I sometimes make snarky comments

A reader recently took me to task over comments that I had made in the April issue of Fidelity Investor. I thought that his comments, and my reply, were worth sharing.

April 15, 2010

Subject: Political Comments?

Dear Jim, your snarky comments about health care in the April issue,
coupled with the assertion that President Obama is the “most socialist leaning
President since the free markets began” is beyond the pale. I don’t subscribe
to hear rehashed Fox news political opinion, and don’t believe it has any
relevance to your analysis. In fact, it only makes me question your objectivity
and ability to produce thoughtful analysis. SC


My response: Steve, I completely agree that my
comments in the last issue were overly snarky, though not inaccurate in my
view. Sometimes, I can’t resist fighting fire with fire, but doing so is less
than gallant.


Let me try and put my view into a
less snarky, more investment-relevant, but nonetheless still prosaic and
patriotic context. A decade back, I used to complain that as an investment
strategist I’d had to also become an economist. Lately, I’ve had to add
political scientist to my learning curve; so integral and integrated has
government become in the marketplaces at home and abroad. While each of us have
our formed or informed political views they’re not what I’m talking about here.


Instead, as investment strategists,
I have to be politically focused, not politically biased, and open to the ways
in which the changing of each and every guard, foreign and domestic, puts our
investment assumptions en guard. I know these are politically charged times for
the markets we invest in. I also know that trying to address such charges is
like being called to diffuse a bomb: red or blue, cut the wrong wire and you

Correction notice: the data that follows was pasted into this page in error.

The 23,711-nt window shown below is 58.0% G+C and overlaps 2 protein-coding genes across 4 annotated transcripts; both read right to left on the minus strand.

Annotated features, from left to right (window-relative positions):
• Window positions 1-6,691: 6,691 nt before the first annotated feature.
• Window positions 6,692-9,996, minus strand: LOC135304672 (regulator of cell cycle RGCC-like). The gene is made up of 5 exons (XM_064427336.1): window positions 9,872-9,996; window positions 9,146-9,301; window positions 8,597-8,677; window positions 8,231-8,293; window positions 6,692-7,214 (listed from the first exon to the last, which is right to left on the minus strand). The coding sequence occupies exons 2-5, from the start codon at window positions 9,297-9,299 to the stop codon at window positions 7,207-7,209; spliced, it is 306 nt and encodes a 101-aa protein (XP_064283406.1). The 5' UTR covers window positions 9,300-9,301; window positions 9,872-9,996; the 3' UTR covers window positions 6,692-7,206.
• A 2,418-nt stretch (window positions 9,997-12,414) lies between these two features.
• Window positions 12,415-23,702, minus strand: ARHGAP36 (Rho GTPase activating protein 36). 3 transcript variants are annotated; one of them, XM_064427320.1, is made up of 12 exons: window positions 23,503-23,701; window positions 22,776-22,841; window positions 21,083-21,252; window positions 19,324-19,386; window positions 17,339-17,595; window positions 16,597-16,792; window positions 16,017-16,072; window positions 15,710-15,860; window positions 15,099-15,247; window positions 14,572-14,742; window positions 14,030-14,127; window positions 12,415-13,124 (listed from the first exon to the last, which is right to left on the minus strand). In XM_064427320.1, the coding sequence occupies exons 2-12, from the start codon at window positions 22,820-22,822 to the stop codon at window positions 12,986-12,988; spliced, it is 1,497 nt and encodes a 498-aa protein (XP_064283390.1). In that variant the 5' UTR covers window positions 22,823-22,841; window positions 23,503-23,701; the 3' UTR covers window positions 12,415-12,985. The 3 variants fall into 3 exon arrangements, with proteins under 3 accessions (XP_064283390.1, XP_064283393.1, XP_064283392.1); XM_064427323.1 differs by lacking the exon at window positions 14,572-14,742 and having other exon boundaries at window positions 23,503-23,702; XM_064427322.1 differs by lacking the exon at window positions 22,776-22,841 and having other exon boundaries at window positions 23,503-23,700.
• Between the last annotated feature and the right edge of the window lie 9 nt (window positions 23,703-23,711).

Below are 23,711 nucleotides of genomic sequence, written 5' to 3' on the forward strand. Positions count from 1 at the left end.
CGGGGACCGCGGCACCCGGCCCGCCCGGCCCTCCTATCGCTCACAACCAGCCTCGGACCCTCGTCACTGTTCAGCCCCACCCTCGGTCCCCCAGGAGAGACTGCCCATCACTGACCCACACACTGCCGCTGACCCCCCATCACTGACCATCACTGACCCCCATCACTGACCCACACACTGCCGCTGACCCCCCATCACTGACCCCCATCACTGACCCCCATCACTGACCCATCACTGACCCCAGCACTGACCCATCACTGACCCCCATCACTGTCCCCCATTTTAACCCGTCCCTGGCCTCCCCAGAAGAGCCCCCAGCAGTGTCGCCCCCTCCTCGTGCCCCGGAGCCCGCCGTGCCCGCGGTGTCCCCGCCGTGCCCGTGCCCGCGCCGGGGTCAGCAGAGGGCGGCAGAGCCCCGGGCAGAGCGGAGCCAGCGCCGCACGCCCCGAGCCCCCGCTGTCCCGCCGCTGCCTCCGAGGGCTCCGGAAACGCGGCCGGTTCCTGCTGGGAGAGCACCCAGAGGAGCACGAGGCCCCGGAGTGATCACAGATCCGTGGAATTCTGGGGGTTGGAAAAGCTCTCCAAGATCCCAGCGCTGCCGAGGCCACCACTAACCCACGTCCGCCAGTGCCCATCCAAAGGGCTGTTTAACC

risk an explosion.


But, if I step back from the froth
and fumes that such charges dictate, I can see investment patterns and themes
that are cyclical and not merely emotional, rational not rhetorical.


A century after my ancestors
migrated here, the imperial government they fled authorized its biggest
political backer and fund raiser, which faced bankruptcy due to corruption and
mismanagement, to sell its products without imposing upon the company the usual
duties and tariffs. With these privileges, the Government sanctioned company
could undersell small businesses and monopolize the trade.


Not only did this action create an
unfair commerce to the small businesses, it sparked American passions about the
issue of taxation without representation.


The result: the clandestine December
16th, 1773 Boston Tea Party.


I mention this steep of history for
today’s setting: more than three centuries after my ancestors made land fall, a
self-proclaimed Tea Party was recently back in Beantown, Sarah Palin and all.


I wonder what Old Judge Lowell would
have to say about the hubbub, the celebrities, as well as the cause célèbre,
let alone the issue of big government increasingly wiling to scapegoat citizens
rather than converse with them? He’d likely welcome the ability of such a crowd
to be able to gather in the light of day rather than under the dark of night to
engage in the political process. He’d certainly welcome a government big enough
to support rather than suppress such a gathering. He’d know that a crowd of
independents is either not a crowd or not independent. He’d also likely
understand, as we all do, that it’s hard to hear one’s self think, let alone be
heard, in any crowd.


My thinking: beyond the Kool Aid of
liberal truthers and the tea-sipping conservative birthers, beyond the
ideological believers that make up the core of our current two party system,
the independent minded middle class, which is really the investment class who
have saved for their own retirement rather than relied on the government to
provide it, is getting increasingly sick and tired of self-serving politicians,
policies and processes which ignore a common denominator and shared desire for
a more balanced approach to governing, a greater balance of opportunity for
all, and a more balanced checkbook when it comes to spending on both goals.


We understand that it’s our future
that hangs in such a balance. But we seem to have forgotten that it has done so
throughout the history of our country. My investment view: the desire for a
better balance is not the purview of any party or movement. It is the principle
of a people. Us.


As such, our history as a country
suggests that, despite age-old tactics of scapegoating, racebaiting, racisim,
image making and mongering, and the ratcheted electioneering rhetoric from the
power brokers that be, this is a hopeful moment for investors.


Born of the ability to openly debate
and invest in a better future, Americans remain the shining example of being
able to achieve just that. Against the grain of those who stand for their own
vested interests, investors in America stand to benefit for centuries to come.